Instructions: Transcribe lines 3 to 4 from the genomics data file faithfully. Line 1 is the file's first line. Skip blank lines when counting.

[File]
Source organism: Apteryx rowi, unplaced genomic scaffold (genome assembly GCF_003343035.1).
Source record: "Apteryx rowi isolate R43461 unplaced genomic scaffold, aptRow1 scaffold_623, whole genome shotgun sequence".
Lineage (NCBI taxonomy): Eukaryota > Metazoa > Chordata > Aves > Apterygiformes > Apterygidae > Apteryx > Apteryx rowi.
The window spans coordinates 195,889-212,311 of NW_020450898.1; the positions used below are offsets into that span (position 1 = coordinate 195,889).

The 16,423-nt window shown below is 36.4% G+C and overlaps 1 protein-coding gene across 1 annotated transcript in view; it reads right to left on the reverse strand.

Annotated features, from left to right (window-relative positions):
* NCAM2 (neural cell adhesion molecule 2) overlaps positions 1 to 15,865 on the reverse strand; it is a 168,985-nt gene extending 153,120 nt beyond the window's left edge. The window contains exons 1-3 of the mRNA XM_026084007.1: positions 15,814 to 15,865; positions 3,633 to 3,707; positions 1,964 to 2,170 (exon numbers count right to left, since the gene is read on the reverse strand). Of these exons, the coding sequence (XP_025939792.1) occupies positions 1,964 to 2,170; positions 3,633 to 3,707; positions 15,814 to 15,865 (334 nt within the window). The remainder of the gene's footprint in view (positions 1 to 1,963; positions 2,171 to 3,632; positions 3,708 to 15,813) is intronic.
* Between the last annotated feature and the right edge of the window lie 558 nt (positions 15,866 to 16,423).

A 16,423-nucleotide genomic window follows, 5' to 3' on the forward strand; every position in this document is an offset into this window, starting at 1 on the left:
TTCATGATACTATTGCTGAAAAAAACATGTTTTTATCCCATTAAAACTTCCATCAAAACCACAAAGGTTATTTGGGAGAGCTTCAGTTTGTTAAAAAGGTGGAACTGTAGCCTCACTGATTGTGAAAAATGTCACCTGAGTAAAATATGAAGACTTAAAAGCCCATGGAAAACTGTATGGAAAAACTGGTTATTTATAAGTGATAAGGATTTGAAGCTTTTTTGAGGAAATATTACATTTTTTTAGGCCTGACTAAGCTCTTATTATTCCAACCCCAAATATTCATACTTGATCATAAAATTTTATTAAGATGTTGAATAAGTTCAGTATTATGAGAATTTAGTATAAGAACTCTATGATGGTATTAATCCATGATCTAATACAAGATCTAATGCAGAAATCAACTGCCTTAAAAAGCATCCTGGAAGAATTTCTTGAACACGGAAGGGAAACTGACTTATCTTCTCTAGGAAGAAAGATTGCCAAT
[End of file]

Lineage (NCBI taxonomy): Eukaryota > Metazoa > Chordata > Aves > Apterygiformes > Apterygidae > Apteryx > Apteryx rowi.
The window spans coordinates 195,889-212,311 of NW_020450898.1; the positions used below are offsets into that span (position 1 = coordinate 195,889).